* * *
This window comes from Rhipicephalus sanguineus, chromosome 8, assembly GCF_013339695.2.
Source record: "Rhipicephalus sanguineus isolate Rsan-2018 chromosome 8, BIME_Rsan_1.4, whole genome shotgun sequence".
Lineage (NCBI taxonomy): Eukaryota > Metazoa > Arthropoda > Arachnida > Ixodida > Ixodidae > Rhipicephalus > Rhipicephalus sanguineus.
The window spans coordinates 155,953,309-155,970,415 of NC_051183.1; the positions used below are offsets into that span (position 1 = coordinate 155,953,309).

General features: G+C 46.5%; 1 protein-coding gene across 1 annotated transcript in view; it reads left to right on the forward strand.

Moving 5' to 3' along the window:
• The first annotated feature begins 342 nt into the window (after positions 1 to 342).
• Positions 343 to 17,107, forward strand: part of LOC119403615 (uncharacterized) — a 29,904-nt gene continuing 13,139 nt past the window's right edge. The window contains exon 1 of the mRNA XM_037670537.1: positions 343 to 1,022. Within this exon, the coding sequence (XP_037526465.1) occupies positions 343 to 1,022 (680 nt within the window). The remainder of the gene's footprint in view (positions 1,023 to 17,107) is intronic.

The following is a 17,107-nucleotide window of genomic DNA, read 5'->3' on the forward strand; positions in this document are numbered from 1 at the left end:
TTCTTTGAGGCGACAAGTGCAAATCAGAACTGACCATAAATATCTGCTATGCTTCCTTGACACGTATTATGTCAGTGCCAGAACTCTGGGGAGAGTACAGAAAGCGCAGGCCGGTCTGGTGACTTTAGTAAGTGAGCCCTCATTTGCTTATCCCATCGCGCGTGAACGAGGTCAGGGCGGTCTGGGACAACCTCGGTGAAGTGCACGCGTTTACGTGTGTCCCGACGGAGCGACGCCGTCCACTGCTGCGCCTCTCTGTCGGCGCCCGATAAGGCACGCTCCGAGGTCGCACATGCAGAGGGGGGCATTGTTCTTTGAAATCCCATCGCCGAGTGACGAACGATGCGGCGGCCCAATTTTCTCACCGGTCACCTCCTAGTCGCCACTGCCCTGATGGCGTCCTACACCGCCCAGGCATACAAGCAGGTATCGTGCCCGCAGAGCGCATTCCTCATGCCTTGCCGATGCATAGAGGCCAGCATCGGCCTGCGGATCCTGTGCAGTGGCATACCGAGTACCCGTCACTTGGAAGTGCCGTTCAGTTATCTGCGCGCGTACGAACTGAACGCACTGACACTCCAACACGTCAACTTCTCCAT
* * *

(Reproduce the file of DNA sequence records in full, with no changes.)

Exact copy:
This window comes from Rhipicephalus sanguineus, chromosome 8, assembly GCF_013339695.2.
Source record: "Rhipicephalus sanguineus isolate Rsan-2018 chromosome 8, BIME_Rsan_1.4, whole genome shotgun sequence".
Lineage (NCBI taxonomy): Eukaryota > Metazoa > Arthropoda > Arachnida > Ixodida > Ixodidae > Rhipicephalus > Rhipicephalus sanguineus.
The window spans coordinates 155,953,309-155,970,415 of NC_051183.1; the positions used below are offsets into that span (position 1 = coordinate 155,953,309).

General features: G+C 46.5%; 1 protein-coding gene across 1 annotated transcript in view; it reads left to right on the forward strand.

Moving 5' to 3' along the window:
• The first annotated feature begins 342 nt into the window (after positions 1 to 342).
• Positions 343 to 17,107, forward strand: part of LOC119403615 (uncharacterized) — a 29,904-nt gene continuing 13,139 nt past the window's right edge. The window contains exon 1 of the mRNA XM_037670537.1: positions 343 to 1,022. Within this exon, the coding sequence (XP_037526465.1) occupies positions 343 to 1,022 (680 nt within the window). The remainder of the gene's footprint in view (positions 1,023 to 17,107) is intronic.

The following is a 17,107-nucleotide window of genomic DNA, read 5'->3' on the forward strand; positions in this document are numbered from 1 at the left end:
TTCTTTGAGGCGACAAGTGCAAATCAGAACTGACCATAAATATCTGCTATGCTTCCTTGACACGTATTATGTCAGTGCCAGAACTCTGGGGAGAGTACAGAAAGCGCAGGCCGGTCTGGTGACTTTAGTAAGTGAGCCCTCATTTGCTTATCCCATCGCGCGTGAACGAGGTCAGGGCGGTCTGGGACAACCTCGGTGAAGTGCACGCGTTTACGTGTGTCCCGACGGAGCGACGCCGTCCACTGCTGCGCCTCTCTGTCGGCGCCCGATAAGGCACGCTCCGAGGTCGCACATGCAGAGGGGGGCATTGTTCTTTGAAATCCCATCGCCGAGTGACGAACGATGCGGCGGCCCAATTTTCTCACCGGTCACCTCCTAGTCGCCACTGCCCTGATGGCGTCCTACACCGCCCAGGCATACAAGCAGGTATCGTGCCCGCAGAGCGCATTCCTCATGCCTTGCCGATGCATAGAGGCCAGCATCGGCCTGCGGATCCTGTGCAGTGGCATACCGAGTACCCGTCACTTGGAAGTGCCGTTCAGTTATCTGCGCGCGTACGAACTGAACGCACTGACACTCCAACACGTCAACTTCTCCAT